I actually agree with this one full stop. One of the major impediments to the enjoyment of literature in today’s classrooms is the history lesson that must come along with it. That’s not to say that we shouldn’t read old books or try to understand old books. Les Miserables, now over 150 years old, is one of my all time favorite books, and to really get what’s going on you need to know a little about the revolutionary climate of early- to mid-19th century France. But that’s not even what I’m talking about. Often enough kids run into problems because the characters in the book they’re reading do something they find stupid. There’s a different set of cultural expectations in Ivanhoe or The Merchant of Venice, and the characters behave accordingly. But often that’s not immediately comprehensible to someone not conversant in the norms of the time. Again, for clarity: not saying we should eschew interdisciplinarity nor that we should abandon truly great works of literature to the passing of time, only that we should be sensitive to the added difficulty, and at times lesser reward, of reading such works.

#2 – It’s Mature But Not Too Mature

Again, nail on the head on this point, kudos to Mr. Flanagan. The Road does what great books do: it employs mature content like violence for a purpose, not for the glorification or spectacle of the act. The Road is without question the most depressing book I’ve ever read; it’s also one of the most beautiful. Something that’s been largely missing from this discussion is any talk of craft. McCarthy is a master wordsmith, but he also knows how to use his story elements. Writing craft, storytelling craft is a subject that’s too often overlooked, but McCarthy provides what is in many ways an ideal case study here.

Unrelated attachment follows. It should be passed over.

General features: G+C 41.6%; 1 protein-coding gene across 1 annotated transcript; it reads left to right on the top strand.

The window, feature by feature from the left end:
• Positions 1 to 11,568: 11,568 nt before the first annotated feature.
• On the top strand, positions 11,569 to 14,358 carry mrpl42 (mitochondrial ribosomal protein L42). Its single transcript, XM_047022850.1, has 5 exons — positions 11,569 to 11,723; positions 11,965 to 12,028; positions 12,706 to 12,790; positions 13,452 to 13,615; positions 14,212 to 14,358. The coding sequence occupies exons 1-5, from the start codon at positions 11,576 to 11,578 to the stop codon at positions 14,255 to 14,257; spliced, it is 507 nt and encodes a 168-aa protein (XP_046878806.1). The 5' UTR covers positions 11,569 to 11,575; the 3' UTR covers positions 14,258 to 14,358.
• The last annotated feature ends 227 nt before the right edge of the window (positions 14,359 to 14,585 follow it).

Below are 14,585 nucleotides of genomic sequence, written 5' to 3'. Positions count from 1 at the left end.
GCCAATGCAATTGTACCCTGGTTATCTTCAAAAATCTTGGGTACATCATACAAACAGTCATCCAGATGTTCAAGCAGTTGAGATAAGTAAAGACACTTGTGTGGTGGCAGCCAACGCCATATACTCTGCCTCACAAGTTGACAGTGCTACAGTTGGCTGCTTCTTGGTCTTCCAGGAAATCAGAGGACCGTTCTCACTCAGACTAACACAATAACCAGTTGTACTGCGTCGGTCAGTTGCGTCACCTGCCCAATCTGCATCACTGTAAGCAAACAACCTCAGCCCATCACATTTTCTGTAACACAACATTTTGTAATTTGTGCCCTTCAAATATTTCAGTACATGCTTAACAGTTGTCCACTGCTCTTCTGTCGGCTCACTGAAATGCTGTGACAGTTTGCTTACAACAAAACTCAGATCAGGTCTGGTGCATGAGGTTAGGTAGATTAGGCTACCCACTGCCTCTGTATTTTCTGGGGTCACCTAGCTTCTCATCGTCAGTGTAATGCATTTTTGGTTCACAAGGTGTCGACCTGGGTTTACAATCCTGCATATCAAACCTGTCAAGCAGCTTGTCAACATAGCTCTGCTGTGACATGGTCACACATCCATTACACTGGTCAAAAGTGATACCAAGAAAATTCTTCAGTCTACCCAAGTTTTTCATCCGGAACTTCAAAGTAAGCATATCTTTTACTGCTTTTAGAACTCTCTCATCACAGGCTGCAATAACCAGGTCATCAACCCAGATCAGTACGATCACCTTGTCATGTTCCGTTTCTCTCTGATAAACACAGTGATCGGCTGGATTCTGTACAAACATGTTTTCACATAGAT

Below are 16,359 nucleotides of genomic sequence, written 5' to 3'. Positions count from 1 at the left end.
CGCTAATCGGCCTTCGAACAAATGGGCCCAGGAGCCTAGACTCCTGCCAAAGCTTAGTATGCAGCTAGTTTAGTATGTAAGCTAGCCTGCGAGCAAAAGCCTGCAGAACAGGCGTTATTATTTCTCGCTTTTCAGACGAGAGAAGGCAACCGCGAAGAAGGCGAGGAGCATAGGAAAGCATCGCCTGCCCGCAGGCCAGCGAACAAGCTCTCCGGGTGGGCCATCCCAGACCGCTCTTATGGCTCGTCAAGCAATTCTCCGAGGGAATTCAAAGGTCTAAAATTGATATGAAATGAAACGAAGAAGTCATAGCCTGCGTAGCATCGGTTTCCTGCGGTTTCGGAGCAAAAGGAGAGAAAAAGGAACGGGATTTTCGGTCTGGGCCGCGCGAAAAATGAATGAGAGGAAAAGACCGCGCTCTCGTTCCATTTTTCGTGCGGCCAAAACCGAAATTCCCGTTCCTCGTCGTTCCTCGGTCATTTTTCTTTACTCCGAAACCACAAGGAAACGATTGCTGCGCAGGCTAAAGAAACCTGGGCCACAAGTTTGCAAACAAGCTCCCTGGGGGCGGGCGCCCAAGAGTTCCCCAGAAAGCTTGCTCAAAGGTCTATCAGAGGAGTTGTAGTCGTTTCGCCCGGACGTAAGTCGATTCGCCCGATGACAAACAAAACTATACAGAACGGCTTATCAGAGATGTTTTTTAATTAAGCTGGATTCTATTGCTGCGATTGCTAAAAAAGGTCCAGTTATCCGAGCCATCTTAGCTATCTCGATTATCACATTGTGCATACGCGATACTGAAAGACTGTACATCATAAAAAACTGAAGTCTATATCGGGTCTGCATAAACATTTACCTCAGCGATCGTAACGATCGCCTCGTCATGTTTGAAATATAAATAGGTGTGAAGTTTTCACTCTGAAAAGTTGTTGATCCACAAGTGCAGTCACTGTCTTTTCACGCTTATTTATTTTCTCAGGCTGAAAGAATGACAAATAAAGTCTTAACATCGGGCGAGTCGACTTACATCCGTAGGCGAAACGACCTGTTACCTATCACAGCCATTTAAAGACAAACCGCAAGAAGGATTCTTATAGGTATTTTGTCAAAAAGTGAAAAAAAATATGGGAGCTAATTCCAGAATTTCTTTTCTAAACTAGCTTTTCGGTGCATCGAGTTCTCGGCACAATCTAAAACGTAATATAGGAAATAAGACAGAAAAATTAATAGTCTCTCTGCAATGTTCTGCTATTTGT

#1 – It Has A (Pretty Good) Film Adaptation For Further Analysis

“A nice reward for students after finishing the hard work”? Are you serious! Oh, how I seethed when I saw this one. I love books. I love movies. A very few stories are told well in both media. What Flanagan says about exploring the differences in how a story must be told across media is something we don’t get enough of. But for that exploration to work, one has to be committed to the story as told in each medium. It would be tough to get a majority of students committed to the book if they knew the movie was just around the corner, and Flanagan appears all too aware of that. Let’s celebrate the greatness of the book! “Reward.” Psh.

 

All told it’s a tough case. I guess in the end I’d like to see The Road be part of more school curricula as well because it’s an excellent contemporary book from one of the modern masters of literature. It’s readable and relatable and engaging. Just please, teachers. Don’t kill if for your students.